“I’ve always been enchanted by the endings of things. Series finales and sunsets. Last paragraphs and encores. I think for the way they remind me that losing something you love isn’t always sad and heartbreaking, but sometimes breathtaking and beautiful” – ‘Endings’, Beau Taplin. 

Over the weekend, “The Producers”, yet another musical I was involved in, came to a close. All in all, it was a great closing night, with a stellar audience, a swift bump-out, a bitchin’ afterparty and a gorgeous little goodbye video made by one of our leading men. As I was watching the video – which was a montage of rehearsal clips put to “Big Finish” from Smash – I thought about how the ending of this experience was so neatly wrapped up in nostalgia, pleasant memories, and the love of some brilliant new friends.

So after a year of downright horrible endings, this was a breath of fresh air.

In the last twelve months, my relationship with someone I had loved dearly fell apart. I saw the end of friendships at the hands of rumour and gossip. There was the closing night of a musical which had kept me distracted from a reality I didn’t want to face for so long; because most heartbreakingly of all, I witnessed the end of the life of a great man I am proud to call my grandfather. And even though the endings of these things weren’t desirable situations, I look back on the relationship, the friendships, the musical and my time with my grandfather with a great fondness. Sometimes I stumble across group messages from the summer and realise how much carefree and light-hearted shit we could talk with each other when we weren’t being hindered by other responsibilities or negativities. Sometimes I reflect upon what I learnt throughout my past relationship; important lessons about myself and how I experience love. I’m forever grateful for what “Fame”, my last musical, did for my mental health, because at the time, I really needed it. And I’ll never forget the guidance and wisdom of my Pop.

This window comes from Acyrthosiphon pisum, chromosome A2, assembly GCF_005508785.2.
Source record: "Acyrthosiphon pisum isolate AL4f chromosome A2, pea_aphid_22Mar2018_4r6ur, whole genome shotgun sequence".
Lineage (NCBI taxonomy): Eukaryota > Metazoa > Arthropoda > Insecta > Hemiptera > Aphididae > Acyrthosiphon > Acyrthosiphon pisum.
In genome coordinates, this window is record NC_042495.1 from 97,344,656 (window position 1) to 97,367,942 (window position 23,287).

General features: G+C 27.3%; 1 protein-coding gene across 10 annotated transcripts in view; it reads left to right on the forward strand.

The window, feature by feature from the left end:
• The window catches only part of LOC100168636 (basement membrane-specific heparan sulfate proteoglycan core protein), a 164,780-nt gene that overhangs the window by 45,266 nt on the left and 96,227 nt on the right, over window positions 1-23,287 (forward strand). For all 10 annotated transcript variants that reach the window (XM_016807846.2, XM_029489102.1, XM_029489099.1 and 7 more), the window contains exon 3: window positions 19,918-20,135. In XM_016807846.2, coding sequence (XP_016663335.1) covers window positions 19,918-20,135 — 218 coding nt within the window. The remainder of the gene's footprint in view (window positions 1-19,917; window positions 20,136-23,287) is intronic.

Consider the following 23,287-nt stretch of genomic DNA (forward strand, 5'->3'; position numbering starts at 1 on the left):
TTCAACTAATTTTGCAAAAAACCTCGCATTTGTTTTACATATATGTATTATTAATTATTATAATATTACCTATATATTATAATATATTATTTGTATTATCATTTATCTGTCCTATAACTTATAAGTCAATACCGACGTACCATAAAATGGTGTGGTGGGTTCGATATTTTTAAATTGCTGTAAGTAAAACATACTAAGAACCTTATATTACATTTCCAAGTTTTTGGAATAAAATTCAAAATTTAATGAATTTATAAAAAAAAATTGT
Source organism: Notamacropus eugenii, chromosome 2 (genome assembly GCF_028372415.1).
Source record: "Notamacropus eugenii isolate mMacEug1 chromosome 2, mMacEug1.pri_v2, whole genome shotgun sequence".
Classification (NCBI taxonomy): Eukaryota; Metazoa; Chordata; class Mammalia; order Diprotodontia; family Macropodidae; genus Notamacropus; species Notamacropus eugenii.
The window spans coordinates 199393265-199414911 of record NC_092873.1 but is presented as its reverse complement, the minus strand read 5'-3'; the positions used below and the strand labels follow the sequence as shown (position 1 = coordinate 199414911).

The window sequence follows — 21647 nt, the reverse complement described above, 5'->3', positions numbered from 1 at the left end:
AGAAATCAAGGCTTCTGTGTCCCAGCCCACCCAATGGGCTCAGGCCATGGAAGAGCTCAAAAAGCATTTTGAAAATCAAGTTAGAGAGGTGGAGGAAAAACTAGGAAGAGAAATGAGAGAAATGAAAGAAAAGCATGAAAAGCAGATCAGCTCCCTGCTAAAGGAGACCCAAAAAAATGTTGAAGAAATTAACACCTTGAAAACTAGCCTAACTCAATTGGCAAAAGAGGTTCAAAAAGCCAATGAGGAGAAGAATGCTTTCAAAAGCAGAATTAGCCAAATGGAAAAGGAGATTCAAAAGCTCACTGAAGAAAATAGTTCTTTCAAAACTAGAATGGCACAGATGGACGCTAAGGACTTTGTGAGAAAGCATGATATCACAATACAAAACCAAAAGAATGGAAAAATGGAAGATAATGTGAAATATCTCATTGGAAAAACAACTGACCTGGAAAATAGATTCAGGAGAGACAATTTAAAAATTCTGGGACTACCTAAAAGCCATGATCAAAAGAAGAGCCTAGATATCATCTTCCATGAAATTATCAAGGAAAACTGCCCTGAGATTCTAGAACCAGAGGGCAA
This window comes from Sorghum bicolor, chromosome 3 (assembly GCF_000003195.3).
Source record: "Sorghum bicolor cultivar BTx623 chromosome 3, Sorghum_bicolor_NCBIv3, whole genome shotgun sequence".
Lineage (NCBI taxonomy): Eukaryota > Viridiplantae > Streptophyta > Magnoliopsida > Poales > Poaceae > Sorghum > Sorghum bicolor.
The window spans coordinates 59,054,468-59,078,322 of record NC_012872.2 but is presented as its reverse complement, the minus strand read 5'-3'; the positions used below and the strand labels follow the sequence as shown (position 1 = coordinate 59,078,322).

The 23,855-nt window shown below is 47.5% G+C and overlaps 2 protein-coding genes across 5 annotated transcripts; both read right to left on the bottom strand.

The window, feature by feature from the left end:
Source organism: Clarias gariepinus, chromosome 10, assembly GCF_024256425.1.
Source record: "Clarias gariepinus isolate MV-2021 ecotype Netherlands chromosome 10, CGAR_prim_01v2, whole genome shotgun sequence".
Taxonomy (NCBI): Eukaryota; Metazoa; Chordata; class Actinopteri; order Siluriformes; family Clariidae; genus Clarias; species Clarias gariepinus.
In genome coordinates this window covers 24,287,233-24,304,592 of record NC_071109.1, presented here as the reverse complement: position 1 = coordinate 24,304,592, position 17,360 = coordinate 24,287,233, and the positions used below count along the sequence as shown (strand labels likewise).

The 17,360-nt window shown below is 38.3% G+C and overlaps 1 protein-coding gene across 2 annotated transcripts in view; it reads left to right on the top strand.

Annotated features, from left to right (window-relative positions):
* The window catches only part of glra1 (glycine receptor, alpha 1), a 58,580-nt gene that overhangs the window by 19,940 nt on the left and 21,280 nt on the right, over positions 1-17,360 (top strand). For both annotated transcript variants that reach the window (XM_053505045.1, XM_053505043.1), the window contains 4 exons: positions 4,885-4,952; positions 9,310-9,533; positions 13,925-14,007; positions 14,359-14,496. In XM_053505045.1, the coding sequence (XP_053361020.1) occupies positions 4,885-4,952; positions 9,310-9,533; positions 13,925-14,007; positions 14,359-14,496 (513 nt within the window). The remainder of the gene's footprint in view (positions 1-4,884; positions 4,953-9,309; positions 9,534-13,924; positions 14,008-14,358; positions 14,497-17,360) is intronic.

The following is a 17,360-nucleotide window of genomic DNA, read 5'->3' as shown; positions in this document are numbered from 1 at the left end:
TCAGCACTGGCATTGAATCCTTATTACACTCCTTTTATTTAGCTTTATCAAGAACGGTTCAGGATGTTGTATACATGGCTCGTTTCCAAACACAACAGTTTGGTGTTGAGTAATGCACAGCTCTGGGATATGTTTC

But now, one year on, I can look at these endings more objectively. The intense emotion I experienced when I was in the midst of the conclusions of these things is gone, and with a clear heart and mind I can acknowledge that these endings came when they were due. It was time for me to let go of some of these friendships, because it taught me a lesson about the kinds of people it is healthy for me to surround myself with, and the kinds of people it is not. The relationship ended when it did because there were underlying issues which meant we weren’t right for each other – to continue any further would only had exponentially increased any future heartache over the inevitable end. I needed to get back to reality after distracting myself for so long with “Fame” and deal with the situations which I’d been refusing to accept. And as much as I loved my Pop, and I sure as hell don’t think it was his time to go, it wasn’t right for him to suffer with a terminal illness any longer. Sometimes it’s hard to swallow, but it’s true when they say that good things come to an end.

So while I have had some horrible endings over the past twelve months, the ending of “The Producers” made me realise that sometimes, good things don’t end in heartbreak and sadness. It reminded me of smiling as I looked out of the window of the plane on the way home from Far North Queensland, reflecting on the beauty of the Great Barrier Reef, the Daintree Rainforest, and the exhilaration of a bungy jump. It reminded me of getting my marks back after the end of the last uni semester and getting first class honours on my favourite musical theatre subject. It reminded me of finishing a script I’d been working on for months. Of the season finale of Game of Thrones. Of crawling into bed after a night out with some genuinely lovely people.